The idea that he would be some super-progressive ultra-liberal candidate is a myth perpetrated by some of his fans. I know there are now disgruntled Obama supporters who really believed that they would be in agreement with everything he said or did, but that expectation really had no basis in reality. If you call this "pandering", all that means is that you made an unrealistic assessment of his actual views to begin with.

Posted by Hernandez | June 26, 2008 3:12 PM

A "true-blue" progressive liberal Democrat will never be elected President of the United States. This election will be won by the candidate that can collect the most swing voters to add to either the red or blue column.

It's called politics kids, if you don't play the game, you can't win.

Posted by Westside forever | June 26, 2008 3:13 PM

A and B.

Posted by w7ngman | June 26, 2008 3:13 PM

It's not uncommon to run towards the center in the general election.

Bush did it--twice.

Fool me once, shame on you.

Posted by NapoleonXIV | June 26, 2008 3:14 PM

He's (still) the one.

I was indifferent through the early days of the primaries and came to support Clinton if only to counteract the phenomenal blank-slate known as Obama. I'm a skeptic, not a cynic. I expect a politician's first duty is to itself and when its interests overlap with my interests it's a beautiful thing. I anticipate greater overlap with my interests and Obama's machinations than with McCain's. Simple arithmetic.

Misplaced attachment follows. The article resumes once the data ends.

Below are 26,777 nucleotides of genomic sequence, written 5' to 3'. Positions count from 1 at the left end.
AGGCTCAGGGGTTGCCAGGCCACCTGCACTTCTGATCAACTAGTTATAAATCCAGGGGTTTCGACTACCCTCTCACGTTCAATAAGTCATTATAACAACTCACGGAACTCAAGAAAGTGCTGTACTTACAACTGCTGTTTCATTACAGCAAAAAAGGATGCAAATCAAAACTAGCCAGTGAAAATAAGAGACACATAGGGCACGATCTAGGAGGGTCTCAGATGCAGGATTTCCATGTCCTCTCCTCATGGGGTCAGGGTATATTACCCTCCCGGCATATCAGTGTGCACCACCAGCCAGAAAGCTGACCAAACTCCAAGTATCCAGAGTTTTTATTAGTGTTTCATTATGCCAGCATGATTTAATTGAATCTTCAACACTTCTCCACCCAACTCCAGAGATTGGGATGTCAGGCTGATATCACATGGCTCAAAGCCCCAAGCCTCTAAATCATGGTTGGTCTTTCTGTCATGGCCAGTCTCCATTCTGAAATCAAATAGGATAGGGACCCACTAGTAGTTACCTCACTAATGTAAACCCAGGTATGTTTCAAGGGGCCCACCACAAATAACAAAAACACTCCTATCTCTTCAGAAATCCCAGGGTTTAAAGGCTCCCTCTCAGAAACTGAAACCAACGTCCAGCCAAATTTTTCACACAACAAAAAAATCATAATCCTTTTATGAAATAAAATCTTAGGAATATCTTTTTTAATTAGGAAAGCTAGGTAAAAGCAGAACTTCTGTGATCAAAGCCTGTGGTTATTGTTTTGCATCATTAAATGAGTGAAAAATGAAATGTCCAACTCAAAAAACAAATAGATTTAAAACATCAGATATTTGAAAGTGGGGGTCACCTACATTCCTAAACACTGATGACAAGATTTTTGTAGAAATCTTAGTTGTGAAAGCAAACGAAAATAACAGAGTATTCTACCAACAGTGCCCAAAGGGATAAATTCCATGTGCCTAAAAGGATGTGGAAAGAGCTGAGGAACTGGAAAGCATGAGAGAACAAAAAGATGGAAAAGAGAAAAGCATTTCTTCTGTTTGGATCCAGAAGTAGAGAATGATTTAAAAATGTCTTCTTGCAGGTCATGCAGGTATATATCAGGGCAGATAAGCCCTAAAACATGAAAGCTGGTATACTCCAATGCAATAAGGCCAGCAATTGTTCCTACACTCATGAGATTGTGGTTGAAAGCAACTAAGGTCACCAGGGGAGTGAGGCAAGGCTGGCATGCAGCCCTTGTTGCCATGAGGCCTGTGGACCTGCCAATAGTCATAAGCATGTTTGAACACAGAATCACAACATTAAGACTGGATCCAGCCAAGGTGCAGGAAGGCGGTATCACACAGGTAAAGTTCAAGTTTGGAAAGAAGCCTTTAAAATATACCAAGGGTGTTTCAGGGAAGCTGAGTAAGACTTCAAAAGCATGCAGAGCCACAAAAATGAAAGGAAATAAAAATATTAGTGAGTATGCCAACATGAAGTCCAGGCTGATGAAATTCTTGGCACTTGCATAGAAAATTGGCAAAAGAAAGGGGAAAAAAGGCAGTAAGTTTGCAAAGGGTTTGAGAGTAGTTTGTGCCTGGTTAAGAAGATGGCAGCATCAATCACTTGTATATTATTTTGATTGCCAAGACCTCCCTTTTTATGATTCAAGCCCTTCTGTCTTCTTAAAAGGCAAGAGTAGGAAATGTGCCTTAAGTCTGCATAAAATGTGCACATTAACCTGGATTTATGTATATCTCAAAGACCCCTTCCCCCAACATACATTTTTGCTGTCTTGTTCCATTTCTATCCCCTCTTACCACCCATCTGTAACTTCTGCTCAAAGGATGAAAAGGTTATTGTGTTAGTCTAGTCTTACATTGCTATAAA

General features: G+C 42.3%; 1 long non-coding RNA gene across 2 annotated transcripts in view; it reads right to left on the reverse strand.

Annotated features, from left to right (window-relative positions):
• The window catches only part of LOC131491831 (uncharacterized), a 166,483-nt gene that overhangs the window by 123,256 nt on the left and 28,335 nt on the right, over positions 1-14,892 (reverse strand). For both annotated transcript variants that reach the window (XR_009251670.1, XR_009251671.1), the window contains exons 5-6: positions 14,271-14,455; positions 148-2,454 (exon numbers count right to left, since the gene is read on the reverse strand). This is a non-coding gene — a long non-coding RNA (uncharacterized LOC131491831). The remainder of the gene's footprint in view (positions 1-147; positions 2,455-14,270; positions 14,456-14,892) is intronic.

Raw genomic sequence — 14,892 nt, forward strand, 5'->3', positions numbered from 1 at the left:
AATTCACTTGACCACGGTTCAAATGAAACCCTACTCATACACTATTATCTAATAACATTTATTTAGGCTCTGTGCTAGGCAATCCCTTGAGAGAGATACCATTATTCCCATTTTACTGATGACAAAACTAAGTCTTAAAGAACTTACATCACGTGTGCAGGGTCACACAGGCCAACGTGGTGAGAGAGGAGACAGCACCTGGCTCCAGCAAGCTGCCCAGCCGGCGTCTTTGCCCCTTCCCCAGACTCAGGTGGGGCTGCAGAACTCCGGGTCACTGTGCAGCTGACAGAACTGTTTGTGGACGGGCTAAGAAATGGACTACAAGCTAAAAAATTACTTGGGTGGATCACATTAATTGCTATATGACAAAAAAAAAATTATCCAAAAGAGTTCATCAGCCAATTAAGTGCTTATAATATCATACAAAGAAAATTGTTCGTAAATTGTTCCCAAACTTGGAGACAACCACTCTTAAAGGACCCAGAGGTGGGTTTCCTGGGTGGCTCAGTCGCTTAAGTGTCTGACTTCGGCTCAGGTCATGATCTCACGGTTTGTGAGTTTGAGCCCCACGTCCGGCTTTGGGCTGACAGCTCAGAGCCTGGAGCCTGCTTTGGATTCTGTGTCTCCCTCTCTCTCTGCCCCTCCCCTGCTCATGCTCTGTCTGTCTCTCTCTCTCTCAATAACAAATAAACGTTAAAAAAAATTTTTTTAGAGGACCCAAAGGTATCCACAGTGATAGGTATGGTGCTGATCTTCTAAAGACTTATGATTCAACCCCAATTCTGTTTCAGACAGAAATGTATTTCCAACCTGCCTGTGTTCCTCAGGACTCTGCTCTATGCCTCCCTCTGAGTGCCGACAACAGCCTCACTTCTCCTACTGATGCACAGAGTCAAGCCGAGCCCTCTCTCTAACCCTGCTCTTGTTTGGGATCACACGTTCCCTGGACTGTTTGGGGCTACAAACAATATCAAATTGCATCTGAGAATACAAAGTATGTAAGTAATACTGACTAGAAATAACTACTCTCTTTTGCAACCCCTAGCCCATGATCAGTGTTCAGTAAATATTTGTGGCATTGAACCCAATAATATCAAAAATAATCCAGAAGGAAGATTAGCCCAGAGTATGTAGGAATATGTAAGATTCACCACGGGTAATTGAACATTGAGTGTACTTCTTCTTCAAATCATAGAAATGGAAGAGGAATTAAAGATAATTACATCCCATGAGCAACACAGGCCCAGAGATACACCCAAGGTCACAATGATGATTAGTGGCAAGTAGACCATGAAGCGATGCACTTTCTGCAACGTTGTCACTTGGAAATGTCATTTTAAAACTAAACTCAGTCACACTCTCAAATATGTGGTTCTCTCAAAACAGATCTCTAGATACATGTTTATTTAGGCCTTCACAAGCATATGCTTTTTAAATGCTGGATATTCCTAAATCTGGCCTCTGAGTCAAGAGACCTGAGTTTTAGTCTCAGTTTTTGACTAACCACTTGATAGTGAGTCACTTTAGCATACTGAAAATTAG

I also agree with earlier comments re liberal orthodoxy. F'rinstance, liberal orthodoxy about guns and gun control should be about policy in light of what is/ is not deemed constitutional.

Posted by umvue | June 26, 2008 3:15 PM

how come there isn't a box to check if you never wanted him in the first place and this is the reason why. I get it. He is wonderful!!! DONT YELL AT ME PLEASE. But can any of you see why some of us were weary of someone who came off as such a political player and espoused the idea of HOPE and CHANGE instead of concrete ideas. I think it's gonna be hard for the people who looked up to him like the new messiah to see htat he is a political animal who is gonna throw a LOT of people under the bus... AND let's not forget he also came out saying that he believes marriage should only be for a man and a woman... not a good week for his desciples in my book. BUT... i feel no sense of joy in his unmasking... i just hope that the people who feel so hard so fast for him wont fall out of love just as fast.

Posted by ian | June 26, 2008 3:18 PM

That anybody thought Obama was perfect was a straw man created by his critics. It's silly to then participate in the burning of their straw man.

The only message to take away from these supreme court decisions is that it matters who is appointed. Think about that before you risk letting McCain win.

Posted by elenchos | June 26, 2008 3:21 PM

The Supreme Court stuff is irrelevant. He can state whatever politically advantageous opinion on these decisions he wants, but when the chips are down I'm confident he will nominate liberal judges. The fine details of his policy stands just don't matter in this case.

FISA does suck, though.

Posted by MHD | June 26, 2008 3:23 PM